Here is a list of places you can see while in Bangkok:
Stop One: Explore Ratanakosin
Explore the historical area of Ratanakosin. Rattanakosin is Bangkok’s historical district which houses the Grand Palace, the official residence of the Thai royal family. Although, most of its complexes is closed to the public, you can take a walk around the grounds and take in the remarkable architecture that is sure to take your breath away.
Within the grounds of the Grand Palace, there are temples like Wat Phra Kaew, the most sacred temple in Thailand that houses the Emerald Buddha, and nearby is Wat Phao, the largest and oldest temple in Bangkok housing over a thousand Buddha images and a large 46-meter-long golden reclining Buddha; the temple grounds equally feature a number of beautiful halls and nearly a hundred Stupas.
Leaving the temple grounds, take a cruise along the Chao Phra River and see Wat Arun, another one of Bangkok’s famous temple. You will also get to see the temples in the grounds of the Grand Palace closely. The best to view Rattanakosin is at night when the lights of the Grand Palace and Wat Arun illuminates the sky.
There are so many other temples in Bangkok like Wat Intharawihan, Wat Traimit, Wat Saket, and Wat Benchamabophit that the two days you have scheduled to spend may not be enough to see them, so you may want to come back for another visit.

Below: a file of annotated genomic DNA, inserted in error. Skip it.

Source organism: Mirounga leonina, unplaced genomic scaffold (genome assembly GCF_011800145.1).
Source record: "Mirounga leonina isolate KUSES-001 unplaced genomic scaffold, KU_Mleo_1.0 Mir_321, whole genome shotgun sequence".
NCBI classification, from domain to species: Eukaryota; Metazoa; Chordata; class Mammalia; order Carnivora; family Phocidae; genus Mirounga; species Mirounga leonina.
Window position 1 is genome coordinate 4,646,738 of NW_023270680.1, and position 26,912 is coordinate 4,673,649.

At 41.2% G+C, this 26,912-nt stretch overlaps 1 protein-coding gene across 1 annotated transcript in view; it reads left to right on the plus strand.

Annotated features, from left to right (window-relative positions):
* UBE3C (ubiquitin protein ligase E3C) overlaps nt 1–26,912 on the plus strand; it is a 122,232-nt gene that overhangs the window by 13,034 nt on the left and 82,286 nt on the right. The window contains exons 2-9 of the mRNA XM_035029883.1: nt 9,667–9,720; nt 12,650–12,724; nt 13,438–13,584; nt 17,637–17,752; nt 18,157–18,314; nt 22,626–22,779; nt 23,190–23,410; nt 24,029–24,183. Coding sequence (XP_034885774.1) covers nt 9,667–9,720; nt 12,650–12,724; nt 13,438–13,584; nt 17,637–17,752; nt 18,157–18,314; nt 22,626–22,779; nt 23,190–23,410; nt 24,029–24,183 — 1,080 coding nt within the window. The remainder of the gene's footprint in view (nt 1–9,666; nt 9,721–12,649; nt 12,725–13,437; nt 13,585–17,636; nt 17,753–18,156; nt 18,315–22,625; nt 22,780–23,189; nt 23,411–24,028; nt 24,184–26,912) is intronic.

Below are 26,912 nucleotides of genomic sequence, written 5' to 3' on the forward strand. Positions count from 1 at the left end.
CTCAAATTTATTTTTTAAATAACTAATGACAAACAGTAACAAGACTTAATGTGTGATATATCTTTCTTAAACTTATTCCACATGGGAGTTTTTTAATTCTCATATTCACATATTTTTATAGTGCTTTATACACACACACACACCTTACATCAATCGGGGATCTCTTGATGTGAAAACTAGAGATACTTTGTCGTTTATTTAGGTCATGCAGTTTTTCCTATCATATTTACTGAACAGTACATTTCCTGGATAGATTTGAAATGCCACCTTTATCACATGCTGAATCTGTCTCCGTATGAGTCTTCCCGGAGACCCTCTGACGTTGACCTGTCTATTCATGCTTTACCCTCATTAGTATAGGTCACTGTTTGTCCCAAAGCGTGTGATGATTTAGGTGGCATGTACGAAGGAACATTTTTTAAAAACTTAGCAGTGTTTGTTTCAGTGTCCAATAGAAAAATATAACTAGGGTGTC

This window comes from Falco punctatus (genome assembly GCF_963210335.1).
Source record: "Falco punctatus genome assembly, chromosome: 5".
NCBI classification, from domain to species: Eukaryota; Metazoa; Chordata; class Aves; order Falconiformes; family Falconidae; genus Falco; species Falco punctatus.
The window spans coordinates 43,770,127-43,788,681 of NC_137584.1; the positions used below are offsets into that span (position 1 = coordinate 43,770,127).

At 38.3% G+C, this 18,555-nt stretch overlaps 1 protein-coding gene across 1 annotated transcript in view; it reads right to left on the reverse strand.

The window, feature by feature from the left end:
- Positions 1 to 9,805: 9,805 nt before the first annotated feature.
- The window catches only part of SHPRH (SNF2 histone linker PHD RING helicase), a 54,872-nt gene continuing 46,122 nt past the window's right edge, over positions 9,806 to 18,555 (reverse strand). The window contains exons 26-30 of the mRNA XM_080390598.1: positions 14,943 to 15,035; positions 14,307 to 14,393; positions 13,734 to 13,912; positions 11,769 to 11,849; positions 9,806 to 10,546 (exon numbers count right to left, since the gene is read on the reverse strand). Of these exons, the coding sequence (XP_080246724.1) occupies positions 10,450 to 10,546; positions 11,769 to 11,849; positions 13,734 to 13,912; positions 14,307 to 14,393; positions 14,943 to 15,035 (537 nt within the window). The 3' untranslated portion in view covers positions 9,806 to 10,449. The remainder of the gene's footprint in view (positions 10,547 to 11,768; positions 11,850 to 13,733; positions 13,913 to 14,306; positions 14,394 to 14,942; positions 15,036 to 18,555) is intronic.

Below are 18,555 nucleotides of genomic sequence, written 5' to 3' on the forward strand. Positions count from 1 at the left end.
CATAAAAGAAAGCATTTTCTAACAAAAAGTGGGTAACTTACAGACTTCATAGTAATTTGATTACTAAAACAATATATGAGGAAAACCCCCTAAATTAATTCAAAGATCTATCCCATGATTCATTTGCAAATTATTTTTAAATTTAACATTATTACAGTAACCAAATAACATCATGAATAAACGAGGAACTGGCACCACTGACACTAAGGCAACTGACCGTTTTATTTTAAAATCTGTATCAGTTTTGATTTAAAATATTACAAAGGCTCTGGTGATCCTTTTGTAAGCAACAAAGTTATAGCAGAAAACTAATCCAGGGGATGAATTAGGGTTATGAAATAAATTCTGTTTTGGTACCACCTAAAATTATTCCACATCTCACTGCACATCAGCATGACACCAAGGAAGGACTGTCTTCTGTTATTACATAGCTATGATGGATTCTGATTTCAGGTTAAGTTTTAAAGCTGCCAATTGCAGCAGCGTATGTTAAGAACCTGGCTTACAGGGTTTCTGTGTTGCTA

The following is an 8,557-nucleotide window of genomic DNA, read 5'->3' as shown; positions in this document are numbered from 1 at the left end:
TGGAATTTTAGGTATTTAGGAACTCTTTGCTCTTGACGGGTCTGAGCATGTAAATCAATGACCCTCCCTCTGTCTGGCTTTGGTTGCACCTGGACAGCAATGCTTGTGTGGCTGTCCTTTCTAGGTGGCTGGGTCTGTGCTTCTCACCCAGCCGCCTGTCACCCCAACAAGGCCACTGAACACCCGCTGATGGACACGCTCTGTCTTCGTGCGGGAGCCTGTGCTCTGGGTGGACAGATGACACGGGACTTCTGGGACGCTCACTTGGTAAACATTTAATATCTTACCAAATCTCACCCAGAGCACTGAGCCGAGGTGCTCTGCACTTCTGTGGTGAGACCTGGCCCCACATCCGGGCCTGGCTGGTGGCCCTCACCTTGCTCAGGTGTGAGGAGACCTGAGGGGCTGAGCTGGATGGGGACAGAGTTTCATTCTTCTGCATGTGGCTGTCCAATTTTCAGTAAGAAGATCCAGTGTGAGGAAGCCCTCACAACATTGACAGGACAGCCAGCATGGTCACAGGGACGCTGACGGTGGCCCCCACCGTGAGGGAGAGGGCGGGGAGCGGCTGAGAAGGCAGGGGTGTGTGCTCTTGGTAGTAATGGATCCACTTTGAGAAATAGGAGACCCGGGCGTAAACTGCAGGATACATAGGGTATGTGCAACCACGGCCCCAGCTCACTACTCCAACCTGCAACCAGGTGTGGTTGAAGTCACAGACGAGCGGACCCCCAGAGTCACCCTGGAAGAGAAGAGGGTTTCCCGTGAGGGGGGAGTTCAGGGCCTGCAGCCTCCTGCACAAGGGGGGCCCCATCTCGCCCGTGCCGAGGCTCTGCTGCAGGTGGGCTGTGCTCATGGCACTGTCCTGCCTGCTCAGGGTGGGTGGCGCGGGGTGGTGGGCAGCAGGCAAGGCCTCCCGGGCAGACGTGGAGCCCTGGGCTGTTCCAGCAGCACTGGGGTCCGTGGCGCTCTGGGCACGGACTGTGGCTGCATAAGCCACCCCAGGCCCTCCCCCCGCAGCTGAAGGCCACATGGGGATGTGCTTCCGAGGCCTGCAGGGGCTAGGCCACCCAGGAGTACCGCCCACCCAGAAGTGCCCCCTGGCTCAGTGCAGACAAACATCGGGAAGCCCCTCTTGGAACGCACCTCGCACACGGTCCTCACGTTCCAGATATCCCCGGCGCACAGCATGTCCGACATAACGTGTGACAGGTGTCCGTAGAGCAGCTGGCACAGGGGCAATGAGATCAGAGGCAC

Stop Two: Visit The Floating Market
Bangkok’s floating market is a true delight that you have to experience. The busiest and biggest floating market is a little outside the city and will take a while to get to since you have to be time sensitive.
The good news is that there’s an alternative. You can visit the floating market duo of Khlong Lat Mayom and Thaling Chan, located 12 kilometers from downtown Bangkok. Here, you will get to enjoy fresh Thai food. Also, try to go early in the morning before the crowd starts rushing in, but if don’t mind crowds, you can go in the afternoon or any time of your convenience.
Stop Three: Go Shopping In Chinatown
One thing that every Asia country has and even non Asia countries is Chinatown. The one in Bangkok is an interesting place to visit. Bangkok’s Chinatown is packed with shops, restaurants that serve rich Thai cuisine, and street-side vendors. You should to visit it at night as it really comes alive at night time. Yaowarat Road has some of Chinatown’s culinary delights whether it’s oyster omelets you crave, dim sum or coconut ice-cream, it delivers.
Stop Four: Mingle With The Backpacker Crowd
Khan Sao Road is popular for being one of the most famous backpacker hangouts in the entire world. It is also packed with bars, restaurants, food carts, and shops.
Remember you can stay anywhere you want depending on your budget. Accommodation in Bangkok ranges from the cheapest backpacker joints to the luxury hotels depending on your preference. Since you are staying only for two days, we recommend that you choose a place in the city center like in Ratanakosin, Banglamphu, or Chinatown.
- The Printing House Poshtel: The Printing House Poshtel is an ultra-stylish centrally located hotel that offers both dorms and private rooms with private bathroom although it may be above budget price range.